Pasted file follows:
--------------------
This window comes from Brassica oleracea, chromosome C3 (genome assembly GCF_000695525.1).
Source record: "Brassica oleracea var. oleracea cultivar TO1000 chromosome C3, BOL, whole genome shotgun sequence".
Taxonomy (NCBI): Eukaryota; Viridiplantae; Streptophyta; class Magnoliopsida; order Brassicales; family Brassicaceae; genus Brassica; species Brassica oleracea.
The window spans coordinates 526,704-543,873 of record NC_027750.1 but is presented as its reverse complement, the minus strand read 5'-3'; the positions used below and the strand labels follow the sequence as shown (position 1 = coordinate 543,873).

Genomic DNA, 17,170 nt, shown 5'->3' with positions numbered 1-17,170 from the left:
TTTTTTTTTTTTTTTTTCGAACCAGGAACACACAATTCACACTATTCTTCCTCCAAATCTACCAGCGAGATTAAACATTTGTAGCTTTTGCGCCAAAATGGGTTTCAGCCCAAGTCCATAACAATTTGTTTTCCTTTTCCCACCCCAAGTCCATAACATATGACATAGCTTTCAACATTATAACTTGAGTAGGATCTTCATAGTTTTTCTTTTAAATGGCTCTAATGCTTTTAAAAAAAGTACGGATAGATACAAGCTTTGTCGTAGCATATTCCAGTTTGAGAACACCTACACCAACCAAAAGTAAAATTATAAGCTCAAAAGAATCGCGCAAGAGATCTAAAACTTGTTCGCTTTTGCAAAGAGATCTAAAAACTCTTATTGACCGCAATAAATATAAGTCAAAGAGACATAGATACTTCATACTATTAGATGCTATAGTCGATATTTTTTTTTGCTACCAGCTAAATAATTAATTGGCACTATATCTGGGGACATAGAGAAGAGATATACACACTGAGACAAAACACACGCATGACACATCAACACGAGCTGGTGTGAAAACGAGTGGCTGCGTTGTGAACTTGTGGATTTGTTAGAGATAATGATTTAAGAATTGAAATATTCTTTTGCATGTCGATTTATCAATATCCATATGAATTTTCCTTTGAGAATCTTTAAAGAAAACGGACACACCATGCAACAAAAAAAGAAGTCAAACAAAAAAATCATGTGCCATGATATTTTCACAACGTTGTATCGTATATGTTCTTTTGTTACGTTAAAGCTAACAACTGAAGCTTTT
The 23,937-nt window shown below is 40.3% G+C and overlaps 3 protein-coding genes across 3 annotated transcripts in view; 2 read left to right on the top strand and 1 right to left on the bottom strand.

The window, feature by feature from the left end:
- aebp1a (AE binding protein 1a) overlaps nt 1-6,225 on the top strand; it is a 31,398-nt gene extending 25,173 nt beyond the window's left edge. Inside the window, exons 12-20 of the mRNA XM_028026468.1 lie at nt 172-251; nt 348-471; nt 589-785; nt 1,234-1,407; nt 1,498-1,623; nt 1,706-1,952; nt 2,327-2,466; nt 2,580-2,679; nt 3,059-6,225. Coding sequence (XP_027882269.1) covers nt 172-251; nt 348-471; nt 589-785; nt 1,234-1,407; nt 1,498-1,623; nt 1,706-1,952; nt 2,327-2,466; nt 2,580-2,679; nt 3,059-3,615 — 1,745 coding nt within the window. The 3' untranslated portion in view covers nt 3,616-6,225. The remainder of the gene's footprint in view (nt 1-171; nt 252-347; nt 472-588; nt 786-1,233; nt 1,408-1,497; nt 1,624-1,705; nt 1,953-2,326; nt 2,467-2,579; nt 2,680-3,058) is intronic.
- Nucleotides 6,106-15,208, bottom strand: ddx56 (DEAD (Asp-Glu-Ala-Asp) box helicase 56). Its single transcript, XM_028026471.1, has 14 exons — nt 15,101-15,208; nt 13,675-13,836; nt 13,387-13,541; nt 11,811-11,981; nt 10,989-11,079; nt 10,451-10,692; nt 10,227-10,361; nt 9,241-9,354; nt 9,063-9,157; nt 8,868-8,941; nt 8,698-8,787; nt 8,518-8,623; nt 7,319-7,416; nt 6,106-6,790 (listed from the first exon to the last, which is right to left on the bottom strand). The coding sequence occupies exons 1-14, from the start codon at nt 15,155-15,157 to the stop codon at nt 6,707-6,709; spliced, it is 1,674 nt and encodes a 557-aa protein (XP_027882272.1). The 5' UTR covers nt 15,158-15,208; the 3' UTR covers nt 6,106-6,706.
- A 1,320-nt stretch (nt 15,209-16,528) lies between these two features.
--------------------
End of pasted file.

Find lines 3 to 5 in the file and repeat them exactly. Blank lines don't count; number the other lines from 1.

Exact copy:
Taxonomy (NCBI): Eukaryota; Viridiplantae; Streptophyta; class Magnoliopsida; order Brassicales; family Brassicaceae; genus Brassica; species Brassica oleracea.
The window spans coordinates 526,704-543,873 of record NC_027750.1 but is presented as its reverse complement, the minus strand read 5'-3'; the positions used below and the strand labels follow the sequence as shown (position 1 = coordinate 543,873).

Genomic DNA, 17,170 nt, shown 5'->3' with positions numbered 1-17,170 from the left: